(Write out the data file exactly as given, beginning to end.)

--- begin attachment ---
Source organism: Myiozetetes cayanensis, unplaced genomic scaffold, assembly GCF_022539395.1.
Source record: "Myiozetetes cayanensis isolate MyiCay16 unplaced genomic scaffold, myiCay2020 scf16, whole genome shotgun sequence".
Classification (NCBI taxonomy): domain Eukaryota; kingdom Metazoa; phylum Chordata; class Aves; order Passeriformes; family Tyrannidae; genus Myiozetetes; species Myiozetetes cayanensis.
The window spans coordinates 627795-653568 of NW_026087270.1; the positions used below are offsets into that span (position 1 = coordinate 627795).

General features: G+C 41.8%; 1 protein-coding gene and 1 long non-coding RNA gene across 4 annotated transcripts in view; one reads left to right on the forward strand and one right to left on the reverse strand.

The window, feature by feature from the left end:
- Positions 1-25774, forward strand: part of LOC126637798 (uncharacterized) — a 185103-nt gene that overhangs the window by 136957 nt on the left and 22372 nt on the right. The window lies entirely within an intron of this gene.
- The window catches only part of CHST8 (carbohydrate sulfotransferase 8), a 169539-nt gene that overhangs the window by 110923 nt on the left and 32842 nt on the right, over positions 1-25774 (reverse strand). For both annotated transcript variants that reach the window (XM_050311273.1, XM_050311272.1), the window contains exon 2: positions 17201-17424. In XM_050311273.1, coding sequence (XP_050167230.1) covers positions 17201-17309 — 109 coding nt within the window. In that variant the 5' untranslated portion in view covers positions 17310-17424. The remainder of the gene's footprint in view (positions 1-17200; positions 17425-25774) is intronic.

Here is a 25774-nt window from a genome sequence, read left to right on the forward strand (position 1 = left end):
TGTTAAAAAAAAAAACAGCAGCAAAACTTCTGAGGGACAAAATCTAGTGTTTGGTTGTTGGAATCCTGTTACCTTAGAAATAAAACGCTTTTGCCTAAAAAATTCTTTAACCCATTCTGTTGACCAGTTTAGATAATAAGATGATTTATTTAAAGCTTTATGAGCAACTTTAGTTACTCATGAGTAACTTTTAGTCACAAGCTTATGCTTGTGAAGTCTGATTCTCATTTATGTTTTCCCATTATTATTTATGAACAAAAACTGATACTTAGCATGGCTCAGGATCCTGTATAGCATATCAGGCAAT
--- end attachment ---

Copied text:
Source organism: Myiozetetes cayanensis, unplaced genomic scaffold, assembly GCF_022539395.1.
Source record: "Myiozetetes cayanensis isolate MyiCay16 unplaced genomic scaffold, myiCay2020 scf16, whole genome shotgun sequence".
Classification (NCBI taxonomy): domain Eukaryota; kingdom Metazoa; phylum Chordata; class Aves; order Passeriformes; family Tyrannidae; genus Myiozetetes; species Myiozetetes cayanensis.
The window spans coordinates 627795-653568 of NW_026087270.1; the positions used below are offsets into that span (position 1 = coordinate 627795).

General features: G+C 41.8%; 1 protein-coding gene and 1 long non-coding RNA gene across 4 annotated transcripts in view; one reads left to right on the forward strand and one right to left on the reverse strand.

The window, feature by feature from the left end:
- Positions 1-25774, forward strand: part of LOC126637798 (uncharacterized) — a 185103-nt gene that overhangs the window by 136957 nt on the left and 22372 nt on the right. The window lies entirely within an intron of this gene.
- The window catches only part of CHST8 (carbohydrate sulfotransferase 8), a 169539-nt gene that overhangs the window by 110923 nt on the left and 32842 nt on the right, over positions 1-25774 (reverse strand). For both annotated transcript variants that reach the window (XM_050311273.1, XM_050311272.1), the window contains exon 2: positions 17201-17424. In XM_050311273.1, coding sequence (XP_050167230.1) covers positions 17201-17309 — 109 coding nt within the window. In that variant the 5' untranslated portion in view covers positions 17310-17424. The remainder of the gene's footprint in view (positions 1-17200; positions 17425-25774) is intronic.

Here is a 25774-nt window from a genome sequence, read left to right on the forward strand (position 1 = left end):
TGTTAAAAAAAAAAACAGCAGCAAAACTTCTGAGGGACAAAATCTAGTGTTTGGTTGTTGGAATCCTGTTACCTTAGAAATAAAACGCTTTTGCCTAAAAAATTCTTTAACCCATTCTGTTGACCAGTTTAGATAATAAGATGATTTATTTAAAGCTTTATGAGCAACTTTAGTTACTCATGAGTAACTTTTAGTCACAAGCTTATGCTTGTGAAGTCTGATTCTCATTTATGTTTTCCCATTATTATTTATGAACAAAAACTGATACTTAGCATGGCTCAGGATCCTGTATAGCATATCAGGCAAT